In the book of Genesis, we see that Adam and Eve were created perfect. In them was no moral defect and therefore no cause for shame. This is demonstrated by the fact that they were naked. Their nakedness was an expression of their innocence. It was similar to the way a child is now. Children don’t normally demonstrate shame until they grow older. They, like Adam and Eve, express this innocence in the fact that they feel no shame being naked. Often, to the embarrassment of their parents, young children will seek to free themselves from clothing to enjoy good weather on a nice day—sometimes in a public place. Most parents have at least one story like this. Their freedom from any kind of shame demonstrates their innocence.
Of course, we know that when we grow to the point when our minds are developed enough, we begin to make decisions against our own conscience. It is at this point that shame begins to be a part of our lives. This is demonstrated in Adam and Eve’s felt need to cover themselves after they sinned. Shame came when they did what they knew was wrong. They sought to cover themselves with fig leaves.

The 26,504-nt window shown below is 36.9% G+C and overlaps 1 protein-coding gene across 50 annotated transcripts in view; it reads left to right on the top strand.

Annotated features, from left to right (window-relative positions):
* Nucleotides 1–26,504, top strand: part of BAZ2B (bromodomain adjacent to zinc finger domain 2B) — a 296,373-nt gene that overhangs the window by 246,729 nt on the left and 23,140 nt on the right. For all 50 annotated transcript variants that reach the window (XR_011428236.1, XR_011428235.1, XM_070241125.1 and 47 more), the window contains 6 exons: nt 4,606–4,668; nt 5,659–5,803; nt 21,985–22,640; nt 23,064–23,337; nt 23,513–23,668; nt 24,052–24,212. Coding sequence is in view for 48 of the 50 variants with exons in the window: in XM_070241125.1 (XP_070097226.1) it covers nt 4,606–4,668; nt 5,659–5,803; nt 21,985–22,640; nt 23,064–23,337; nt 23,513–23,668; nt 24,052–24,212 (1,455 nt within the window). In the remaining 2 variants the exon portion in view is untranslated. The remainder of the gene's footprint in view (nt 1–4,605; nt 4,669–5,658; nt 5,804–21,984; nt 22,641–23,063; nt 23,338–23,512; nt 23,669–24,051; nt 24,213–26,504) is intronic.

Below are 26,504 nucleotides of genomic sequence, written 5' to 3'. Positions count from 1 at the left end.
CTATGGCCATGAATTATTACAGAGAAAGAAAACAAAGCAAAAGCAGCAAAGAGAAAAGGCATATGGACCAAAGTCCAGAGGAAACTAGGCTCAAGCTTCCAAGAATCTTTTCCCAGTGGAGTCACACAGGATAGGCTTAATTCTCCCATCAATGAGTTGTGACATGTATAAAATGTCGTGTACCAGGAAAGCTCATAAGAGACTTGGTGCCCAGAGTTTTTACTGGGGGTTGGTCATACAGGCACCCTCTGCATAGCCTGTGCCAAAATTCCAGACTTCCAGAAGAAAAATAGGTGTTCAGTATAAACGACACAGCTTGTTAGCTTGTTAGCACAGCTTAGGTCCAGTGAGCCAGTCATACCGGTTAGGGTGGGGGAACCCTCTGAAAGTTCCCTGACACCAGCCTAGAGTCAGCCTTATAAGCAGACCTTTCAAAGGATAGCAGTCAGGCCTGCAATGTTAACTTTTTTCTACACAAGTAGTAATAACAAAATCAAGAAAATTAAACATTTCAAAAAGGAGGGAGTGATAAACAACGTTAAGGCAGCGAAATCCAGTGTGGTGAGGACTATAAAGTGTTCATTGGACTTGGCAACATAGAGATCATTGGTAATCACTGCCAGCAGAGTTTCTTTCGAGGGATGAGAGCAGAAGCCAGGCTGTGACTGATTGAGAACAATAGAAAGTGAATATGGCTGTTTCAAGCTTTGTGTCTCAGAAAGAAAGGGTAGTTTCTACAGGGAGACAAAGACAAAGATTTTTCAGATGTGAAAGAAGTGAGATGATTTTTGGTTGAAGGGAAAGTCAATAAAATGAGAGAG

Unfortunately, shame is a normal part of life because we live in a sinful world. Ultimately, Christ has come to take away our shame, but that doesn’t mean that we won’t deal with shame from time to time.
The truth is, it isn’t always a bad thing to feel shame. Shame is an appropriate emotion in the process of dealing with sin. If we first do not feel shame for our sin, we can’t move on to repentance and, ultimately, to forgiveness.
In the time when Jeremiah prophesied to Israel, before the Babylonian captivity, God was graciously reaching out to His people so that they might turn from their sin and avoid the terrible judgment that was to come. However, at the same time that Jeremiah was preaching, false prophets also spread their message, a message which was quite different from Jeremiah’s. Jeremiah’s message was one of doom and gloom–if the people would not repent. The false prophets preached “peace, peace!,’ when there was no peace.
Jeremiah would stand up and say, “Listen all you people, the Lord is not pleased with your evil ways. He is bringing great and horrible judgment! Turn from your ways and seek the Lord! Repent and forsake your sin! He will forgive your sin and heal the land!” In other words, “Be ashamed.”